Peter Vivian Daniel
Peter Vivian Daniel (1784-1860) served as an Associate Justice of the United States Supreme Court from 1841 to 1860.
Detail from Peter Vivian Daniel to John Tyler, 2 October 1844, United States Supreme Court: Portraits and Autographs, D'Angelo Law Library Rare Book Room, University of Chicago Library.
Peter Vivian Daniel to John Tyler, 2 October 1844, United States Supreme Court: Portraits and Autographs, D'Angelo Law Library Rare Book Room, University of Chicago Library.
Transcription of the Letter:
Richmond Octr. 2nd 1844
Perceiving that vacancies have recently occurred in the office of Purser in the Navy, I would recommend to the notice of the President or to the proper Department, in the fair course of promotion, Mr. Harrison Hough, now assistant Purser, and at present I am informed, on duty in the Pacific. This gentleman is the son of Mr. George [S.] Hough formerly of Alexandria, now of Baltimore. For his standing and intelligence, for his experience in the duties of his station; for every qualification which would recommend him to the confidence of the government, I think I can safely answer. -
About this Document
About John Tyler
At the time that he received this letter, President John Tyler was newly married, running for reelection in the 1844 election (as a third-party Democratic-Republican candidate), and negotiating the annexation of Texas. While his reelection campaign would prove to be unsuccessful, he was able to sign a bill offering annexation to Texas before leaving office in 1845.
For more about John Tyler, see:
- Follow this link to search the University of Chicago Library catalog for the subject heading "Tyler, John, 1790-1862".
- "Presidential Election of 1844: A Resource Guide," Web Guides, Virtual Programs & Services, Library of Congress, accessed July 16, 2019, ttps://www.loc.gov/rr/program/bib/elections/election1844.html.
- Follow this link to search the University of Chicago Library catalog for the subject heading "Texas -- Annexation to the United States".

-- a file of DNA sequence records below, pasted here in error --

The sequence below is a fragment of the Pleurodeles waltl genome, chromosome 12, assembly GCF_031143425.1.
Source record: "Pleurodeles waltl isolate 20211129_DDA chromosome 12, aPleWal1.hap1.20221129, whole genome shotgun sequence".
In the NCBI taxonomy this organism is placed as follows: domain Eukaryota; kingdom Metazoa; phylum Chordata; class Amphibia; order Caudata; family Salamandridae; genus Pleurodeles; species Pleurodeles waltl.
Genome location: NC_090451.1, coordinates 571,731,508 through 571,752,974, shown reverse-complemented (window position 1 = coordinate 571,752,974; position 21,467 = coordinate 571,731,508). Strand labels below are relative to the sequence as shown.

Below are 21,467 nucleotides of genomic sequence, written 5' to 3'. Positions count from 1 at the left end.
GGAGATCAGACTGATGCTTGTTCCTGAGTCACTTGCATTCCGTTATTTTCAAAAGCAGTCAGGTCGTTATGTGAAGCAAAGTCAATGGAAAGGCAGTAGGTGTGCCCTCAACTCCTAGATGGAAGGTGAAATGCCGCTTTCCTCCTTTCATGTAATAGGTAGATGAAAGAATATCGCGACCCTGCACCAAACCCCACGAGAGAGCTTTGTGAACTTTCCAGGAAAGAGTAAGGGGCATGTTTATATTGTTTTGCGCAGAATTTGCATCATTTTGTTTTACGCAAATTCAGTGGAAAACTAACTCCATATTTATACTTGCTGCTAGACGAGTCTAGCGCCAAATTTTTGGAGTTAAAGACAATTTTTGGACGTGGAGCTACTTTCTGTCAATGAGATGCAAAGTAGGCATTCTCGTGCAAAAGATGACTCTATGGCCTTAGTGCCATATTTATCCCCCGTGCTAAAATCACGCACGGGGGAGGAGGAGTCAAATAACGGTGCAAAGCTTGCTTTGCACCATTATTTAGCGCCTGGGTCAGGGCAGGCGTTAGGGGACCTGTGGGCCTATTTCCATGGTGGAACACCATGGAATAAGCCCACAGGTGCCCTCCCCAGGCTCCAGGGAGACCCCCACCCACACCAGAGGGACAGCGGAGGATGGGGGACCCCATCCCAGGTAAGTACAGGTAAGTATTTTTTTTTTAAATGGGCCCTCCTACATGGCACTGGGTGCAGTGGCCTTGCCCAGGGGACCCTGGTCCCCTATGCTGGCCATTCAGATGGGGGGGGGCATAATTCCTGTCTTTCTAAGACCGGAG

- "The Annexation of Texas, the Mexican-American War, and the Treaty of Guadalupe-Hidalgo, 1845-1848," Milestones: 1830-1860, Office of the Historian, U.S. Department of State, accessed July 16, 2019, https://history.state.gov/milestones/1830-1860/texas-annexation.
About Harrison Hough
At the time this letter was written, Harrison Hough was working as the purser's assistant aboard the frigate USS Savannah in the Pacific Squadron. Unfortunately for Hough, it seems he did not get the promotion to purser after all. He was still working as the purser's assistant in 1846 when he fell ill and was unable to continue his duties.
For more about Harrison Hough, see:
About Peter Vivian Daniel
At the time that he wrote this letter, Peter Vivian Daniel was serving as an Associate Justice of the United States Supreme Court. He was nominated for the position in 1841 by Martin Van Buren, and served until his death in 1860. Though he was a frequent dissenter on the Taney Court, he supported the institution of slavery and concurred with the majority in the Dred Scott case.
Before his service on the Court, Daniel was a federal judge of the U.S. District Court for the Eastern District of Virginia. He was nominated for the position in 1836 by President Andrew Jackson. Before his service on the bench, Daniel was involved in political life in Virginia, including serving as the Lieutenant Governor from 1818 to 1835.
For more about Peter Vivian Daniel's life and career, see:
- John P. Frank, Justice Daniel Dissenting: A Biography of Peter V. Daniel, 1784-1860 (Cambridge, MA: Harvard University Press, 1964).
- Henry Billings Brown, The Dissenting Opinions of Mr. Justice Daniel (Reprinted from American Law Review, 1887).
- "Daniel, Peter Vivian," Federal Judicial Center, accessed July 16, 2019, https://www.fjc.gov/history/judges/daniel-peter-vivian.
- Lists background information on his professional career as well as a bibliography and list of manuscript collections.